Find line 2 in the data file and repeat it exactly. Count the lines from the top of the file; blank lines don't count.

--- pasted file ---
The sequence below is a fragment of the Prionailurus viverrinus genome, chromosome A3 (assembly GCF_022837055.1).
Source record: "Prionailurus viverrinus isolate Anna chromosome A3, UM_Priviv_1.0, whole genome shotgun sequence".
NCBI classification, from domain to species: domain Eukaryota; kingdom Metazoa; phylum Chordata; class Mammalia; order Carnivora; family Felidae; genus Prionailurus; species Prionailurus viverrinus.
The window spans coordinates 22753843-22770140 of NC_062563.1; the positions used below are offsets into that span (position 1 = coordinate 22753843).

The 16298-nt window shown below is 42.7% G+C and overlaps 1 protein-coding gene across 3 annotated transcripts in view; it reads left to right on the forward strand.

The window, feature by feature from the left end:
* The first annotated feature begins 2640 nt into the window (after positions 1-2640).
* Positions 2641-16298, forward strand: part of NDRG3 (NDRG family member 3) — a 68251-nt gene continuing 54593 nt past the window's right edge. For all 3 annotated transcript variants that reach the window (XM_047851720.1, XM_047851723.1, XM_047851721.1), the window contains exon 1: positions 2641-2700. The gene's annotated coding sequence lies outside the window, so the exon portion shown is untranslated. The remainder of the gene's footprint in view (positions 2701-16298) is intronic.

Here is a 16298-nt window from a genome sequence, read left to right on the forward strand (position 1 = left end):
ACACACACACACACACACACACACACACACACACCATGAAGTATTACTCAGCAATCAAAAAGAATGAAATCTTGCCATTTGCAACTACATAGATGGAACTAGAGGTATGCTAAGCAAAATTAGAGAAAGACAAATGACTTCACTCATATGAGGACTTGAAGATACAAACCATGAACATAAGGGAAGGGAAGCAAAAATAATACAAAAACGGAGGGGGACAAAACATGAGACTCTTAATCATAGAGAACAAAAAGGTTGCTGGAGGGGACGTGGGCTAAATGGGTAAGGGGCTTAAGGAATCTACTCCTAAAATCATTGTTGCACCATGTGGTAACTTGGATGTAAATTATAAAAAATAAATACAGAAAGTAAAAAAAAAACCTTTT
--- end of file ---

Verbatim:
Source record: "Prionailurus viverrinus isolate Anna chromosome A3, UM_Priviv_1.0, whole genome shotgun sequence".